It’s that classic fantasy spell, isn’t it? One that has been an iconic part of myths and fairy tales since the earliest times, as popular in travelers’ tales told around the roadside campfire as it is in modern film and books.
What is Sleep 5e Spell?
You can see it now, the evil witch enchanting the hero to thwart him in his quest or the plucky spell-weaving adventurer causing a whole gang of kobold adversaries to fall asleep so that the good guys can sneak past them without incident.
It’s a story as old as time itself, so it should come as no surprise that it is a popular mainstay of the DnD spell book and the magical weapon of choice for any discerning spell caster.
Sleep 5e Spell Description
This spell sends creatures into a magical slumber. Roll 5d8; the total is how many hit points of creatures this spell can affect. Creatures within 20 feet of a point you choose within range are affected in ascending order of their current hit points (ignoring unconscious creatures).
Starting with the creature that has the lowest current hit points, each creature affected by this spell falls unconscious until the spell ends, the sleeper takes damage, or someone uses an action to shake or slap the sleeper awake. Subtract each creature’s hit points from the total before moving on to the creature with the next lowest hit points.
A creature’s hit points must be equal to or less than the remaining total for that creature to be affected. Undead and creatures immune to being charmed aren’t affected by this spell.
At Higher Levels: When you cast this spell using a spell slot of 2nd level or higher, roll an additional 2d8 for each slot level above 1st.
Sleep 5e Stats
|Components||V, S, M|
|Material||A pinch of fine sand, rose petals, or a cricket.|
|Casting Time||1 action|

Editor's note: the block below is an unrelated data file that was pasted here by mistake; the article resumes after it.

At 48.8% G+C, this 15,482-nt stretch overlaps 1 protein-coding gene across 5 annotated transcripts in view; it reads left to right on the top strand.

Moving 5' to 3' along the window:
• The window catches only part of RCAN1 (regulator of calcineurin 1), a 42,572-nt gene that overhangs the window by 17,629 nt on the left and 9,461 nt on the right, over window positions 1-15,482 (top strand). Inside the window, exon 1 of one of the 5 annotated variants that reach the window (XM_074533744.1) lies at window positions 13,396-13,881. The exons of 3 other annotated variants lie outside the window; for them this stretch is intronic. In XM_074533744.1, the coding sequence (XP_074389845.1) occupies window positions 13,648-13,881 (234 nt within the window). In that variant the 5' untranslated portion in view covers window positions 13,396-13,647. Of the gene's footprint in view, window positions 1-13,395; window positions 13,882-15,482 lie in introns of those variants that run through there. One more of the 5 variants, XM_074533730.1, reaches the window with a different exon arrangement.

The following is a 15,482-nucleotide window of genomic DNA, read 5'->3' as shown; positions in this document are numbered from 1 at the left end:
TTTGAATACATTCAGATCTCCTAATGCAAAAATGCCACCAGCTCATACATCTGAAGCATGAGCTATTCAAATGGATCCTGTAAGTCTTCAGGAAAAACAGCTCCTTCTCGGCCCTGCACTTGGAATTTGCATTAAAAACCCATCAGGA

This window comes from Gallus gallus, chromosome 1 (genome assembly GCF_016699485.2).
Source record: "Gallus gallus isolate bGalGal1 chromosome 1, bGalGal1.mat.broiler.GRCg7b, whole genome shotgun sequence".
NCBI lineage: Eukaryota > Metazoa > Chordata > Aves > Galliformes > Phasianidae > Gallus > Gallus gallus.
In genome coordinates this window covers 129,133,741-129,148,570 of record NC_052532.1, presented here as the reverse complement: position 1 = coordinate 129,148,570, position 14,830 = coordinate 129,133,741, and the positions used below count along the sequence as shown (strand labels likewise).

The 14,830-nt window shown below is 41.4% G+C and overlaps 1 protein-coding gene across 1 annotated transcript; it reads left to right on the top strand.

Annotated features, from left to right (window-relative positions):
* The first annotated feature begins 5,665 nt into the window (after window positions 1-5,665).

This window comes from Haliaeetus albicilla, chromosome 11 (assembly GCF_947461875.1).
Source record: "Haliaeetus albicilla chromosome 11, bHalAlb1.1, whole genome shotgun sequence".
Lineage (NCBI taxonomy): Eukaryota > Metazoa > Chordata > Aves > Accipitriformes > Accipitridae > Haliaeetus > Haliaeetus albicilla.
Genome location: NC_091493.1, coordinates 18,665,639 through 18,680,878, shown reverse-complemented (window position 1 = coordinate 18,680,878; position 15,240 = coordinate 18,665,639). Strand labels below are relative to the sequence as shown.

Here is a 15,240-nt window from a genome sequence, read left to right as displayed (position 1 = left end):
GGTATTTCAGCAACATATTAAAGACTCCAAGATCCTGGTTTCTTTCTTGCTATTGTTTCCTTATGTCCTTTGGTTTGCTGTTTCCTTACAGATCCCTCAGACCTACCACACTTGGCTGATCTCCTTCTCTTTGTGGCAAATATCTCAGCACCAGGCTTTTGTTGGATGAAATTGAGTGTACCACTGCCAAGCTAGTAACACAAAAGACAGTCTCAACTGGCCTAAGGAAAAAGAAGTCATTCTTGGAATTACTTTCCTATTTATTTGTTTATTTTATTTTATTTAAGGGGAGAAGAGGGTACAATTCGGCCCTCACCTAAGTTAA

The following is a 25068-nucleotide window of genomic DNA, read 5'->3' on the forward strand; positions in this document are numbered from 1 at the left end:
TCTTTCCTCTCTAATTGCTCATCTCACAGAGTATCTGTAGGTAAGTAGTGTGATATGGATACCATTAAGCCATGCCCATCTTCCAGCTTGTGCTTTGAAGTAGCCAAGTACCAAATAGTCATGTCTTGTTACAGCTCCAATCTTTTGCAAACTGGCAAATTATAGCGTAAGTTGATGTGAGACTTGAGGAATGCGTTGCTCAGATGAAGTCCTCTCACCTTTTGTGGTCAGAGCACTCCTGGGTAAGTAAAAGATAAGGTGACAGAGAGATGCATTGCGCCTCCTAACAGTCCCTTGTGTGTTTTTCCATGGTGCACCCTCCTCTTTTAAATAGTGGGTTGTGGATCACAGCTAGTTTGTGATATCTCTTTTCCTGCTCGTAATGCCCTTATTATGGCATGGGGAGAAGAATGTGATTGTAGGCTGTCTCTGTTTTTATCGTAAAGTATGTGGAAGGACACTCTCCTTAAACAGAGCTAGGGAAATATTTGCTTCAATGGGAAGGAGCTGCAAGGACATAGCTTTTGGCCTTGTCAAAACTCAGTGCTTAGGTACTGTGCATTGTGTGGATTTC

|Area of Effect||20, sphere|
|Classes||Bard, Sorcerer, Wizard|
How Sleep 5e Spell Works
When cast, the Sleep Spell, as the name suggests, puts a number of your adversaries into a deep sleep. The targets must be within 20 feet of the point that the caster designates as the center of the area of effect, and that point, in turn, has to be within 90 feet of the caster itself.
To determine the effectiveness of the spell, the caster then rolls 5d8. The total number generated is the total number of hit points of your targets affected.
With the total number of hit points to be affected now determined, the DM can now set to work with the math. The creature in the target group with the lowest hit points, and therefore the weakest, is affected first.
As it hits the ground in an unconscious state, its hit point total is deducted from the total that governs the spell’s effectiveness. The next weakest creature is now affected by the spell, and their hit point score is deducted from the spell total, and they fall to the ground, snoring before their head even hits the floor.
This process continues until there are not enough hit points left to overcome the next creature fully. At this point, the spell has run its course, even if a few points of effectiveness are left. Even though the process means that you are determining who succumbs to the spell one after the other, the effects on the target creatures are simultaneous, and all affect slump to the ground as one.
Out For The Count